Are 2-year employment contracts (service bonds) common?

#1 Apr 15th, 2013, 23:07
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  • monks is offline
#1
Hi IM'ers,

My husband and I are in India. He was recently offered a middle-management job at a company in Delhi that requires him to sign a contract for 2 years. If he decides to leave the company during the first two years for any reason other than a legitimate medical problem, he must pay them 30% of his post-tax annual salary.

This includes if the company is a horrible place to work, and all kinds of reasons why a person may choose to leave a job. Their reasoning is that they lose money from having trained employees, so they want to recoup their costs.

Are these kinds of contracts common? Has anyone had experience with this? Does anyone have advice about it? Should he run away screaming?
#2 Apr 15th, 2013, 23:46
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Originally Posted by monks View Post
Are these kinds of contracts common?
Contract laws are typically NDAs (Non-Disclosure Agreements). Unless they violate some aspects of Company Act. If he's middle management, and is making more than USD $100,000/year, he should just scratch that clause and initial it, and send it back signed.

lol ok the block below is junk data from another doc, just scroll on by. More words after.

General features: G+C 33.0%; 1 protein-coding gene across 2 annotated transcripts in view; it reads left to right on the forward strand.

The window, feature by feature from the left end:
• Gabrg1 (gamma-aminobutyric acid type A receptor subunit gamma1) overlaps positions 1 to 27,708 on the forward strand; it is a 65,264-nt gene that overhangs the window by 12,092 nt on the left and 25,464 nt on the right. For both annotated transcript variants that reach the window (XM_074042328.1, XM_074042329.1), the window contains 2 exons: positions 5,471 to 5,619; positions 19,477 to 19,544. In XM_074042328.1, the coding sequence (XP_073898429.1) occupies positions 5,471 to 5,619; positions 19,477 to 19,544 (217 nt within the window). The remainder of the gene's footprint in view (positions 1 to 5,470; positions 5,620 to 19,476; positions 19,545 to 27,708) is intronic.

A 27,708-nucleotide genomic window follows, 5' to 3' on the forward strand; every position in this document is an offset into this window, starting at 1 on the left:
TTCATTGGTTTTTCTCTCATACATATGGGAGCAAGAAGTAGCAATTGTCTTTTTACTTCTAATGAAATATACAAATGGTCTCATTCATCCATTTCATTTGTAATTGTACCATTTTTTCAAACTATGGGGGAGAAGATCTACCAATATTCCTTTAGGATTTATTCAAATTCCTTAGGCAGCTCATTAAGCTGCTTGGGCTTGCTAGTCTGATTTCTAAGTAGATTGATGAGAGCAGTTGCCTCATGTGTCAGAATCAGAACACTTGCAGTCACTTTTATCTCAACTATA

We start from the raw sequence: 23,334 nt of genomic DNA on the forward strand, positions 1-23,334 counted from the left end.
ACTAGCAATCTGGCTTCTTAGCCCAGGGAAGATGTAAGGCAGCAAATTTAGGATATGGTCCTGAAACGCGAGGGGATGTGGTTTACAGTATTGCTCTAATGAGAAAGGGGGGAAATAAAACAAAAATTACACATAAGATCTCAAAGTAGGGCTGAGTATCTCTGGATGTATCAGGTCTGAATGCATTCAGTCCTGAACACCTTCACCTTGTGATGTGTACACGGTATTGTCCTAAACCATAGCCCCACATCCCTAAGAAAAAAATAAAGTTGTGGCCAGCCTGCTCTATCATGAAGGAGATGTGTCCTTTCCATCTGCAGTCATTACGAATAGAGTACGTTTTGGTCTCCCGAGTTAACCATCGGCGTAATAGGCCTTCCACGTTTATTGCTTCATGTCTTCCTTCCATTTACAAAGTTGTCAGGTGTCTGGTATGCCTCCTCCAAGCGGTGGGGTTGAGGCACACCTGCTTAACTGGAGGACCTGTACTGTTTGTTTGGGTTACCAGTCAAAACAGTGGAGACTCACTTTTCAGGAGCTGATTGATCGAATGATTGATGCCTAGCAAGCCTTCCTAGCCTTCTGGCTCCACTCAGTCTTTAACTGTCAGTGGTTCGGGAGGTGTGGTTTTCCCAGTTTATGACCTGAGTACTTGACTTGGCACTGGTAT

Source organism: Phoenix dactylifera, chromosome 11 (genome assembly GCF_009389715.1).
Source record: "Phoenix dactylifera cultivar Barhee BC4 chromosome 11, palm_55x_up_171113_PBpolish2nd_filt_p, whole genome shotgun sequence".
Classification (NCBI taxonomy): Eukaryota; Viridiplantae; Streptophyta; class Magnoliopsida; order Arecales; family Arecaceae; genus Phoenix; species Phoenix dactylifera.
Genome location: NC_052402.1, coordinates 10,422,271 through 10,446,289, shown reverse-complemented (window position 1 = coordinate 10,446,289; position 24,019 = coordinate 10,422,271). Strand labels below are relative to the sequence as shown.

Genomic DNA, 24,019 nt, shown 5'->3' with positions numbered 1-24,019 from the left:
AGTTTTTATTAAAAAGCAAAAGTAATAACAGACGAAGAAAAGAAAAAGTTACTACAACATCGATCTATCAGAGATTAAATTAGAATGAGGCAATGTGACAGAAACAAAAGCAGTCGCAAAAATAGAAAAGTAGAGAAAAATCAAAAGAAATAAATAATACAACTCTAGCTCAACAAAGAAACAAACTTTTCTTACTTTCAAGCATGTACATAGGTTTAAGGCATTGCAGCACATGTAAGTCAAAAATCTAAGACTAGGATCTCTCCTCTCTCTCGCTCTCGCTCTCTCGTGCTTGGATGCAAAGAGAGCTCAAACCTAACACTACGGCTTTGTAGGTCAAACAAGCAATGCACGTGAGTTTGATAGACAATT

If he's newbie, and/or in a new industry where many corporate and strategy related confidential information would be shared with him - then - YMMV
#3 Apr 16th, 2013, 00:05
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Hm.... Well, after doing some internet searches, my husband HAD discovered that this type of agreement is actually illegal. Yet, somehow, the company he is negotiating with has been able to enforce it in a court of law, and demand payment from previous employees who broke the contract. (According to them, anyway.) He has also heard from some friends that other companies have similar agreements. Then we've also heard that any company worth anything would not have contracts like this, because they wouldn't have a hard time retaining employees.

They won't let him cross it off and initial it. He is absolutely required to accept it as a condition of employment, and that is the sticking point. They are demanding an undated signed check with the amount written in before he could commence work.

It's a large company, and all of the current employees have apparently agreed to such terms.
#4 Apr 16th, 2013, 00:14
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Originally Posted by monks View Post Hm.... Well, after doing some internet searches, my husband HAD discovered that this type of agreement is actually illegal. Yet, somehow, the company he is negotiating with has been able to enforce it in a court of law, and demand payment from previous employees who broke the contract.